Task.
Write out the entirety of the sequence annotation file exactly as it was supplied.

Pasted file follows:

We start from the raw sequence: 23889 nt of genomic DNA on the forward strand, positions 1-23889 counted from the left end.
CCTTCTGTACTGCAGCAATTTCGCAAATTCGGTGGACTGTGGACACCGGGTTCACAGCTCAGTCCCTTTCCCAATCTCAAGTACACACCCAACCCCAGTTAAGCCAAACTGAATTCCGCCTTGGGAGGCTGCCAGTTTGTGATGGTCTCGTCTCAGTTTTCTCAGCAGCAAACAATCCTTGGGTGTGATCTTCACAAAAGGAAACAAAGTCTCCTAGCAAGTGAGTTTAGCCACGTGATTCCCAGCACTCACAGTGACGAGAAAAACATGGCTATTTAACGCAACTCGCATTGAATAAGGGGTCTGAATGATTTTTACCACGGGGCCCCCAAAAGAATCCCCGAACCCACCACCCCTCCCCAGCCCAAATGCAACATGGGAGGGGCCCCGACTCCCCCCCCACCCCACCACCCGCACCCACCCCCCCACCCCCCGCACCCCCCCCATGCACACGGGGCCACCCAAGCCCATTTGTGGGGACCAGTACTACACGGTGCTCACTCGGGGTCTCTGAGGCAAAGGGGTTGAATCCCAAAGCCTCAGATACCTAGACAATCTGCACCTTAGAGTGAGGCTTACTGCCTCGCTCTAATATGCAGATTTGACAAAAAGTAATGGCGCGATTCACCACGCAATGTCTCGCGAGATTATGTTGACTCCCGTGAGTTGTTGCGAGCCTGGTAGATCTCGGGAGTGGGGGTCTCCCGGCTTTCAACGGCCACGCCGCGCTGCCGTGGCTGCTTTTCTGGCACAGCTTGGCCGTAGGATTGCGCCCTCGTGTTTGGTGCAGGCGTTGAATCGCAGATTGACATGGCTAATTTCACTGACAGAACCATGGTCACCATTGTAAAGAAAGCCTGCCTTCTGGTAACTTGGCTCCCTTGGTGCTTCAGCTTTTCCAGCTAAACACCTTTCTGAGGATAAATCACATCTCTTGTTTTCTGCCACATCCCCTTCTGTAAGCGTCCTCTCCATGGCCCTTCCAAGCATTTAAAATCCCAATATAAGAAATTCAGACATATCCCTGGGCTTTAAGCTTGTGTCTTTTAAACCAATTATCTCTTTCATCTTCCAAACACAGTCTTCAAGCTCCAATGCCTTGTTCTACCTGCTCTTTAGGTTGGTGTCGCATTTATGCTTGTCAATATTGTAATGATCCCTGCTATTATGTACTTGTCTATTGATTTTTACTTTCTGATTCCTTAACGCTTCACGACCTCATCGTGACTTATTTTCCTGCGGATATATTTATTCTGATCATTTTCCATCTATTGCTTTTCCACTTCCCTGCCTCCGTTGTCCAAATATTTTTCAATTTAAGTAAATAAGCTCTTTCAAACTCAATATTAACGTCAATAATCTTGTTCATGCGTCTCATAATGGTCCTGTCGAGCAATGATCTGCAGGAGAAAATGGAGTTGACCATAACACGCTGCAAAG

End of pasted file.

We start from the raw sequence: 23889 nt of genomic DNA on the forward strand, positions 1-23889 counted from the left end.
CCTTCTGTACTGCAGCAATTTCGCAAATTCGGTGGACTGTGGACACCGGGTTCACAGCTCAGTCCCTTTCCCAATCTCAAGTACACACCCAACCCCAGTTAAGCCAAACTGAATTCCGCCTTGGGAGGCTGCCAGTTTGTGATGGTCTCGTCTCAGTTTTCTCAGCAGCAAACAATCCTTGGGTGTGATCTTCACAAAAGGAAACAAAGTCTCCTAGCAAGTGAGTTTAGCCACGTGATTCCCAGCACTCACAGTGACGAGAAAAACATGGCTATTTAACGCAACTCGCATTGAATAAGGGGTCTGAATGATTTTTACCACGGGGCCCCCAAAAGAATCCCCGAACCCACCACCCCTCCCCAGCCCAAATGCAACATGGGAGGGGCCCCGACTCCCCCCCCACCCCACCACCCGCACCCACCCCCCCACCCCCCGCACCCCCCCCATGCACACGGGGCCACCCAAGCCCATTTGTGGGGACCAGTACTACACGGTGCTCACTCGGGGTCTCTGAGGCAAAGGGGTTGAATCCCAAAGCCTCAGATACCTAGACAATCTGCACCTTAGAGTGAGGCTTACTGCCTCGCTCTAATATGCAGATTTGACAAAAAGTAATGGCGCGATTCACCACGCAATGTCTCGCGAGATTATGTTGACTCCCGTGAGTTGTTGCGAGCCTGGTAGATCTCGGGAGTGGGGGTCTCCCGGCTTTCAACGGCCACGCCGCGCTGCCGTGGCTGCTTTTCTGGCACAGCTTGGCCGTAGGATTGCGCCCTCGTGTTTGGTGCAGGCGTTGAATCGCAGATTGACATGGCTAATTTCACTGACAGAACCATGGTCACCATTGTAAAGAAAGCCTGCCTTCTGGTAACTTGGCTCCCTTGGTGCTTCAGCTTTTCCAGCTAAACACCTTTCTGAGGATAAATCACATCTCTTGTTTTCTGCCACATCCCCTTCTGTAAGCGTCCTCTCCATGGCCCTTCCAAGCATTTAAAATCCCAATATAAGAAATTCAGACATATCCCTGGGCTTTAAGCTTGTGTCTTTTAAACCAATTATCTCTTTCATCTTCCAAACACAGTCTTCAAGCTCCAATGCCTTGTTCTACCTGCTCTTTAGGTTGGTGTCGCATTTATGCTTGTCAATATTGTAATGATCCCTGCTATTATGTACTTGTCTATTGATTTTTACTTTCTGATTCCTTAACGCTTCACGACCTCATCGTGACTTATTTTCCTGCGGATATATTTATTCTGATCATTTTCCATCTATTGCTTTTCCACTTCCCTGCCTCCGTTGTCCAAATATTTTTCAATTTAAGTAAATAAGCTCTTTCAAACTCAATATTAACGTCAATAATCTTGTTCATGCGTCTCATAATGGTCCTGTCGAGCAATGATCTGCAGGAGAAAATGGAGTTGACCATAACACGCTGCAAAG